Heraclitus himself says, ἦθος ἀνθρώπῳ δαίμων, "The (familiar) abode for humans is the open region for the presencing of god (the unfamiliar one)."

If the name "ethics," in keeping with the basic meaning of the word f,Ooc,, should now say that ethics ponders the abode of the human being, then that thinking which thinks the truth of being as the primordial element of the human being, as one who eksists, is in itself originary ethics. However, this thinking is not ethics in the first instance because it is ontology. For ontology always thinks solely the being (ὄν) in its being. But as long as the rruth of being is not thought all ontology remains without its foundation. Therefore the thinking that in Being and Time tries to advance thought in a preliminary way into the truth of being characterizes itself as "fundamental ontology." It strives to reach back into the essential ground from which thought concerning the truth of being emerges. By initiating another inquiry this thinking is already removed from the "ontology" of metaphysics (even that of Kant). "Ontology" itself, however, whether transcendental or precritical, is subject to critique, not because it thinks the being of beings and in so doing reduces being to a concept, but because it does not think the truth of being and so fails to recognize that there is a thinking more rigorous than conceptual thinking. In the poverty of its first breakthrough, the thinking that tries to advance thought into the truth of being brings only a small pan of that wholly other dimension to language. This language even falsifies itself, for it does not yet succeed in retaining the essential help of phenomenological seeing while dispensing with the inappropriate concern with "science" and "research." But in order to make the attempt at thinking recognizable and at the same time understandable for existing philosophy, it could at first be expressed only within the horizon of [188 {GA 9 357}] that existing philosophy and the use of its current terms.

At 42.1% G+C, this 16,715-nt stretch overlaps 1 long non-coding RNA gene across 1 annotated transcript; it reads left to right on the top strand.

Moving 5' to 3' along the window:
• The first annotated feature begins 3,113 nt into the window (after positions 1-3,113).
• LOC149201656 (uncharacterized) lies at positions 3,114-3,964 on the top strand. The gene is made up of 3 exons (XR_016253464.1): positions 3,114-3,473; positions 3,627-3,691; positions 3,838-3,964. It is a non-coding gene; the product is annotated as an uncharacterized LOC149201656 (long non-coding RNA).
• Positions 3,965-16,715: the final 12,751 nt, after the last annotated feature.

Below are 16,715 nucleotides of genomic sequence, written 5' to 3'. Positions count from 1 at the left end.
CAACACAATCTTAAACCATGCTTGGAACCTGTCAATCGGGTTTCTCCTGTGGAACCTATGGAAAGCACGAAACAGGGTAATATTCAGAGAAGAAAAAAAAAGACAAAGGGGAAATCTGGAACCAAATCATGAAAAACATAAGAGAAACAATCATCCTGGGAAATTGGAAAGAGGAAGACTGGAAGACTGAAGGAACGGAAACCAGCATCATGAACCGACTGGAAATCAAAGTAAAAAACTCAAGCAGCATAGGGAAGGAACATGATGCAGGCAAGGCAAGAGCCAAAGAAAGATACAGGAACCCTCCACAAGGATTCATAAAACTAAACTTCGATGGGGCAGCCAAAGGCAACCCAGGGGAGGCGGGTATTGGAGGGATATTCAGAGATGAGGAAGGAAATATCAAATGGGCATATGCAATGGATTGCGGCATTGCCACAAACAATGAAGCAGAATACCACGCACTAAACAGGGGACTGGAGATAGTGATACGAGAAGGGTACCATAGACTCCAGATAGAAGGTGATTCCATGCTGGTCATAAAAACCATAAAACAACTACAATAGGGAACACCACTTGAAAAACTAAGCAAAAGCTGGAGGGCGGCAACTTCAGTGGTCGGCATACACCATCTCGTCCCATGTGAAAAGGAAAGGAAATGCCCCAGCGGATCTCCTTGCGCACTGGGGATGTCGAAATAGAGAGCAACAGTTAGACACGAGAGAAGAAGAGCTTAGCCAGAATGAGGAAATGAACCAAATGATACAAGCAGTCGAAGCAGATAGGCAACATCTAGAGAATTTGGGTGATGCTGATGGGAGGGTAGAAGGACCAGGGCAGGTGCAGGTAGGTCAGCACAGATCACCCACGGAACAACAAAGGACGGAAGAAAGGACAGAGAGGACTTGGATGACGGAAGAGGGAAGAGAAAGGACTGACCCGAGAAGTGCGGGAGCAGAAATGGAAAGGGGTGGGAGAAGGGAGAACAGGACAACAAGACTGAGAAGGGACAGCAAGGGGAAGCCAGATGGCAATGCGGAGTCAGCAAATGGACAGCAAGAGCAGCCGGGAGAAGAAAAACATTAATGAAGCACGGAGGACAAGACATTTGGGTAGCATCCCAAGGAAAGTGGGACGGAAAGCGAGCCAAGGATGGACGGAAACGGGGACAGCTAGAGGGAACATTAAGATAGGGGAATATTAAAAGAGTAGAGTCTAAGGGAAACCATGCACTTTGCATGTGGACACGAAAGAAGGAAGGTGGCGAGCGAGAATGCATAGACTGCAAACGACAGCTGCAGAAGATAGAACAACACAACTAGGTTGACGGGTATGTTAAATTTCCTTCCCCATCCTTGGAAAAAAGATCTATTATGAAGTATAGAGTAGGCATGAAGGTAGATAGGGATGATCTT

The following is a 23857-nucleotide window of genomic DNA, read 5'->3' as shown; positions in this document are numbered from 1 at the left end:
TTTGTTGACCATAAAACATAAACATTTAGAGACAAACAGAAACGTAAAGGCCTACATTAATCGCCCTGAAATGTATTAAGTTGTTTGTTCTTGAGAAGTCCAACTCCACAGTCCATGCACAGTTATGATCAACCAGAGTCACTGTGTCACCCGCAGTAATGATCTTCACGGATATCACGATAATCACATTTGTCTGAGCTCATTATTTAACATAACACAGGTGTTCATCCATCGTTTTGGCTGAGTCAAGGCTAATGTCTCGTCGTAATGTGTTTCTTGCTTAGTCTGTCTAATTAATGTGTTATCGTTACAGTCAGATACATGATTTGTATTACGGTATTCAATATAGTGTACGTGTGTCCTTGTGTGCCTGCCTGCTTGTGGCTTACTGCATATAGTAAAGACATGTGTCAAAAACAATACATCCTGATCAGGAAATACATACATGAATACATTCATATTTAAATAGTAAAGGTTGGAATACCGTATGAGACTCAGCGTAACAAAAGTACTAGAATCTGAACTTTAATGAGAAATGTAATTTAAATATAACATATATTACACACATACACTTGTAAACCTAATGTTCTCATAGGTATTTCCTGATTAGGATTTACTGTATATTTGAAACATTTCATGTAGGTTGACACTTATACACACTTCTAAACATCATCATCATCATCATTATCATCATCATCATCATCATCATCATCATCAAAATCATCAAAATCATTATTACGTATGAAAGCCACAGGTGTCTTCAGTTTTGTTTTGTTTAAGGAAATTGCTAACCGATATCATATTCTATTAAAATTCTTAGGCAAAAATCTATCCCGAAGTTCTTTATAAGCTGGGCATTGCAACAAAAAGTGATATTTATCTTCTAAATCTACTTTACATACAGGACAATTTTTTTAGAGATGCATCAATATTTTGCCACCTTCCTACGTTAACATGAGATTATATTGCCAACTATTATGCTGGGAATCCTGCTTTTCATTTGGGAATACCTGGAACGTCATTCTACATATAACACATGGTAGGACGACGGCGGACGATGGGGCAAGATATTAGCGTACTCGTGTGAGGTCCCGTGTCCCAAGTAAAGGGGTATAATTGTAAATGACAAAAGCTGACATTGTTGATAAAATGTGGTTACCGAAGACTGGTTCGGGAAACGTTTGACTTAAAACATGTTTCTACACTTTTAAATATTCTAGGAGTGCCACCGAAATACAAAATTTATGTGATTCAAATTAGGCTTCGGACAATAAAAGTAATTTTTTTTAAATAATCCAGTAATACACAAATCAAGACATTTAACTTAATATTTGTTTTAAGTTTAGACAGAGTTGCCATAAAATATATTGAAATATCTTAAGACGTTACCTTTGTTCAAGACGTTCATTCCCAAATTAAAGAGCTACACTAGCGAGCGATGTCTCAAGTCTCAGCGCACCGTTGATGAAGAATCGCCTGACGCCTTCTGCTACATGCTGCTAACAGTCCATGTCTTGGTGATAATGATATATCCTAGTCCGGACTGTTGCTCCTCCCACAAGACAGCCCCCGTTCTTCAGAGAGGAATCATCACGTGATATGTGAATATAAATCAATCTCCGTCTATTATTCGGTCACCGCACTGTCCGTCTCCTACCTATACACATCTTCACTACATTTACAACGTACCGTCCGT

In the meantime I have learned to see that these very terms were bound to lead immediately and inevitably into error. For the terms and the conceptual language corresponding to them were not rethought by readers from the matter particularly to be thought; rather, the matter was conceived according to the established terminology in its customary meaning. The thinking that inquires into the truth of being and so defines the human being's essential abode from being and toward being is neither ethics nor ontology. Thus the question about the relation of each to the other no longer has any basis in this sphere. Nonetheless, your question, thought in a more original way, retains a meaning and an essential importance.

For it must be asked: If the thinking that ponders the truth of being defines the essence of humanitas as ek-sistence from the latter's belongingness to being, then does thinking remain only a theoretical representation


Martin Heidegger (GA 9) Letter on Humanism - Pathmarks